Munira Qubeysi is the head of the largest women-only Islamic movement in the world. It offers Islamic education exclusively to girls and women. Qubeysi commands around 80 schools in Damascus alone, teaching more than 75.000 students. She is one of the most significant Islamic scholars in the world; her movement focuses on learning the Qur’an and six Hadith collections by heart. Qubeysi is arguably the most influential Muslim woman in the world, albeit in great discretion.
Female Muslim Order
At a time when clandestine meetings of Islamic organisations are proscribed in Syria, Sheikha Qubeysi’s network, the Qubeysiat, has legally been permitted to host classes and meetings in mosques since 2006—although they had been operating as a secret society for long before that time. Members of the Qubeysiat identify themselves, and ranks within the group, by speci;c colours and articles of clothing—headscarves knotted at the neck, and overcoats denoting membership status. Woman within the network are provided a unique role within Muslim society as scholars and teachers exclusively catering to the needs of Muslim women; they provide an open forum to address religious questions and discuss religious issues.
Milestones in Islamic Education
Qubeysi is influential as the leader of an incredibly successful educational movement. The religious education of woman had previously been neglected; so the emergence of a female-special educational initiative has become very popular, making the Qubeysiat, in numbers, the leading Islamic movement in Syria. Qubeysi’s students are also at the forefront of a significant achievement in Islamic history in regards to education—no less than 70 Qubeysiat have memorised nine canonical books of Hadith with extensive chains of narration. By training this sizeable group of female scholars, Sheikha Qubeysi has made Islamic knowledge widely accessible, and is credited for the resurgence of Islamic education in the country.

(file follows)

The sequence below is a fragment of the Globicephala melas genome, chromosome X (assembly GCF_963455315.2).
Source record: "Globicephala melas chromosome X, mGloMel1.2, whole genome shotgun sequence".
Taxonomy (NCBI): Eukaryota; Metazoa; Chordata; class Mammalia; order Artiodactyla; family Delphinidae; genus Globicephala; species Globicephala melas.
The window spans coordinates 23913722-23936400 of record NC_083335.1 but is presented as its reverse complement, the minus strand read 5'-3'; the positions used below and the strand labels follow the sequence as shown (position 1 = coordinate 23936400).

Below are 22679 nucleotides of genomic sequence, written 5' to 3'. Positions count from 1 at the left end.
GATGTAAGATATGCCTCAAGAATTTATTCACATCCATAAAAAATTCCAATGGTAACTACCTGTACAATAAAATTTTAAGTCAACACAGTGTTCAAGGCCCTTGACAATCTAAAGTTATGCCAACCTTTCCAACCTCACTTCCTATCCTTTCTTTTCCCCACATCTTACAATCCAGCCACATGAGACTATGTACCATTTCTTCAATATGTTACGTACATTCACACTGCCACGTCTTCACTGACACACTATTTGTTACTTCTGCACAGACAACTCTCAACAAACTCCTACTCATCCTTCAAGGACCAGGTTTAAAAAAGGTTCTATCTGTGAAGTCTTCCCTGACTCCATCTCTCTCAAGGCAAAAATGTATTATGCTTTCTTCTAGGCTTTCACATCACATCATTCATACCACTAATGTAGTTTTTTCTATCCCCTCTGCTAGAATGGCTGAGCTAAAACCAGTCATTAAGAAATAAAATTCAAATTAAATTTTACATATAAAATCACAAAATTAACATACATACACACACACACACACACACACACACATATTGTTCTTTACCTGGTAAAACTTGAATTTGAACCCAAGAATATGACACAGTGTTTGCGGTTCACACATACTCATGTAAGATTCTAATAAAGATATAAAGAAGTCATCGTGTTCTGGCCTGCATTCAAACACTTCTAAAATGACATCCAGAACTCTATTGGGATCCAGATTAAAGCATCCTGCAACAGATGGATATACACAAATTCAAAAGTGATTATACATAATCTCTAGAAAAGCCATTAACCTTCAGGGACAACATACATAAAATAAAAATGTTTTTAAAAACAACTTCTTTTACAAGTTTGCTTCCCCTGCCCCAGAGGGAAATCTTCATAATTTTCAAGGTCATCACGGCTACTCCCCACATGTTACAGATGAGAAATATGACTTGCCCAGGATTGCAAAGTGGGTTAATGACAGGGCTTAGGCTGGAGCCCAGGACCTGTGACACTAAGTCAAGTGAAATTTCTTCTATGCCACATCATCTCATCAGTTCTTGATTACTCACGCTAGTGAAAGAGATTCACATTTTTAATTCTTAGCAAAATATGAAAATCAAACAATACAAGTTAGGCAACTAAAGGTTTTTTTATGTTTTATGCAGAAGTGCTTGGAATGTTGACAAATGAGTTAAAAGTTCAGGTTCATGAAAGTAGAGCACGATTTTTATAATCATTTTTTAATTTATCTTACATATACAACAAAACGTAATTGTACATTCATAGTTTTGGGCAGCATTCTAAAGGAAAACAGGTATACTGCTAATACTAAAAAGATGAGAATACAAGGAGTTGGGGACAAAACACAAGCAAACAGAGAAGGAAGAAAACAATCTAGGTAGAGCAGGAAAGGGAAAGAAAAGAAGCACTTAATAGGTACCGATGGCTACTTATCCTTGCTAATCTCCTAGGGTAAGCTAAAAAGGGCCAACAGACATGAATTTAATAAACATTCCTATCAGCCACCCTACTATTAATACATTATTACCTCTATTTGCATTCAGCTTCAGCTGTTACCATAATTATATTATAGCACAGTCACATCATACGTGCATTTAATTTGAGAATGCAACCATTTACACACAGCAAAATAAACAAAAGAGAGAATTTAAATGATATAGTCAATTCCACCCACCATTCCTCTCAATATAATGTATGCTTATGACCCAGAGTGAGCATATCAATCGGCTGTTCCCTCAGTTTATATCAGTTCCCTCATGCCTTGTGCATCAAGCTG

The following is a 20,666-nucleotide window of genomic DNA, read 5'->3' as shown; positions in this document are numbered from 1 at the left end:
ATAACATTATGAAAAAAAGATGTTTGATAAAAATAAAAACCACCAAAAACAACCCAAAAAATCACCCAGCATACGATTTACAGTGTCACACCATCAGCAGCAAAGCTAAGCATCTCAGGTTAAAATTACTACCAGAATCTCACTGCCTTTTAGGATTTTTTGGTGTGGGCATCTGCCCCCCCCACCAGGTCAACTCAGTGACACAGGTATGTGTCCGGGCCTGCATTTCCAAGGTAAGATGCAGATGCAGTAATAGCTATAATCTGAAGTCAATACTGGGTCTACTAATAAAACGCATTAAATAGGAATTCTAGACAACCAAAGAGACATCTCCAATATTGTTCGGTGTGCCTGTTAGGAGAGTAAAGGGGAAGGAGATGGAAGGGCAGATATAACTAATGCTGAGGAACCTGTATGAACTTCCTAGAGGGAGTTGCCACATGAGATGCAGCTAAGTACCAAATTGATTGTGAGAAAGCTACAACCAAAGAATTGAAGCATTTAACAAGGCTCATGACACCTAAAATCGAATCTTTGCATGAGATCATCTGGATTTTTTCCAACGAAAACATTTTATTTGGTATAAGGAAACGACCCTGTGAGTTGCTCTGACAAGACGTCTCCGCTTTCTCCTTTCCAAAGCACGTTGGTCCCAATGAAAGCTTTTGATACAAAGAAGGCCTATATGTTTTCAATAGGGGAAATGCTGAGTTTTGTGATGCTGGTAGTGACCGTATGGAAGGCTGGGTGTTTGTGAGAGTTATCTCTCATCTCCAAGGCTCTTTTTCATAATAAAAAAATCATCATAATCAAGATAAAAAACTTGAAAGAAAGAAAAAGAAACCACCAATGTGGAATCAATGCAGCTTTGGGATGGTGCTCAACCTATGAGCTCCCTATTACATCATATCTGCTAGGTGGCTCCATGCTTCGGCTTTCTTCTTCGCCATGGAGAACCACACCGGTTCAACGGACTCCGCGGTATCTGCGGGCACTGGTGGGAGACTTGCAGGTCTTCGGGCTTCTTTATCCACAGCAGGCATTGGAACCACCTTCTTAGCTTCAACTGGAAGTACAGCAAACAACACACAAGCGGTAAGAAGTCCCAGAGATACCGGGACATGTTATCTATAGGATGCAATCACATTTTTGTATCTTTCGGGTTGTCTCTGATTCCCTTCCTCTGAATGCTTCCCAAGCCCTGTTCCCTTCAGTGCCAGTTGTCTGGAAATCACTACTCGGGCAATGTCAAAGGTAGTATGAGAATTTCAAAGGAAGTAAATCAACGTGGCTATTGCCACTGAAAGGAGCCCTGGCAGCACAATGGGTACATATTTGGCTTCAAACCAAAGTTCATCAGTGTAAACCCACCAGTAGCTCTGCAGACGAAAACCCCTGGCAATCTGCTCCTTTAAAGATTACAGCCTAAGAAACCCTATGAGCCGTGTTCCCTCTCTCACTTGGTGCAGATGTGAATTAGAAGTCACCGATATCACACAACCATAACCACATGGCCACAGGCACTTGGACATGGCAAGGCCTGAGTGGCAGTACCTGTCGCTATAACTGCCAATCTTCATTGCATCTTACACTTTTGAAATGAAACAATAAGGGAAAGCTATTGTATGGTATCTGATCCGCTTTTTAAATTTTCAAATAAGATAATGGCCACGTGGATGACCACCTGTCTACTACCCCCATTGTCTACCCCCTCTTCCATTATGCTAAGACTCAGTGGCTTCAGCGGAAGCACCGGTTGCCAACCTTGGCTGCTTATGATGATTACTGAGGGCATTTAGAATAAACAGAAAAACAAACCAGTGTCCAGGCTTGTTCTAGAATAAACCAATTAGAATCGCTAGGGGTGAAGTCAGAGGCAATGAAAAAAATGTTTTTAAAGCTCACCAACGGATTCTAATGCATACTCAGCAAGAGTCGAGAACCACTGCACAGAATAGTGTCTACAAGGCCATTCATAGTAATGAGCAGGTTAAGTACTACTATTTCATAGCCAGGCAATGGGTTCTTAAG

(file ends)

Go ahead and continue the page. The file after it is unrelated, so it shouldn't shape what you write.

Leading an Islamic Revival in Syria:
Qubeysi’s influence in Syria is due to the fact that she has been able to develop a very large network of madrassas (religious schools) without attracting the criticism of the government, which has traditionally been dubious of Muslim organizations with large networks. The organization follows traditional Sunni practice, and follows the Shafi’i school of thought. Although member groups are found in Jordan, Kuwait and Lebanon, Damascus is the centre of the revivalist movement.
“To be asked to join the Qubaisiate is very prestigious” Maan Abdul Salam, (women’s rights campaigner)